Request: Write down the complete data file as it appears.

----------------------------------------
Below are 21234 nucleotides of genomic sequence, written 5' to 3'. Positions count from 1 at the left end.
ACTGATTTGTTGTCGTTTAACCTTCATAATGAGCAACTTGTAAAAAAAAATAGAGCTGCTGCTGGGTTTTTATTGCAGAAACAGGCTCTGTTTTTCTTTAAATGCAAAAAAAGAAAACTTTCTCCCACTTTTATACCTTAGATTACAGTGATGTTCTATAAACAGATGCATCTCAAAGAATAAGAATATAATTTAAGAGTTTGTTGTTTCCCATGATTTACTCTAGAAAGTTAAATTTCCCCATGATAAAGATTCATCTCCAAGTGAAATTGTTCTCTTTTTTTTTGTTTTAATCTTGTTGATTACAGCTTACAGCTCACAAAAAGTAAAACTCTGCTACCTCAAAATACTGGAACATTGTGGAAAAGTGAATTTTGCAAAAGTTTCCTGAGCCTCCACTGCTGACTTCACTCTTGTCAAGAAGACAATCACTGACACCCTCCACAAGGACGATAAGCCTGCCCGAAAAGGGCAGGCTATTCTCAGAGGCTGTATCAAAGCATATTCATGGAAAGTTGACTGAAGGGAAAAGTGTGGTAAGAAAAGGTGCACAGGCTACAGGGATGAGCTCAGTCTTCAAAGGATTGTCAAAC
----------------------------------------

Below are 21234 nucleotides of genomic sequence, written 5' to 3'. Positions count from 1 at the left end.
ACTGATTTGTTGTCGTTTAACCTTCATAATGAGCAACTTGTAAAAAAAAATAGAGCTGCTGCTGGGTTTTTATTGCAGAAACAGGCTCTGTTTTTCTTTAAATGCAAAAAAAGAAAACTTTCTCCCACTTTTATACCTTAGATTACAGTGATGTTCTATAAACAGATGCATCTCAAAGAATAAGAATATAATTTAAGAGTTTGTTGTTTCCCATGATTTACTCTAGAAAGTTAAATTTCCCCATGATAAAGATTCATCTCCAAGTGAAATTGTTCTCTTTTTTTTTGTTTTAATCTTGTTGATTACAGCTTACAGCTCACAAAAAGTAAAACTCTGCTACCTCAAAATACTGGAACATTGTGGAAAAGTGAATTTTGCAAAAGTTTCCTGAGCCTCCACTGCTGACTTCACTCTTGTCAAGAAGACAATCACTGACACCCTCCACAAGGACGATAAGCCTGCCCGAAAAGGGCAGGCTATTCTCAGAGGCTGTATCAAAGCATATTCATGGAAAGTTGACTGAAGGGAAAAGTGTGGTAAGAAAAGGTGCACAGGCTACAGGGATGAGCTCAGTCTTCAAAGGATTGTCAAAC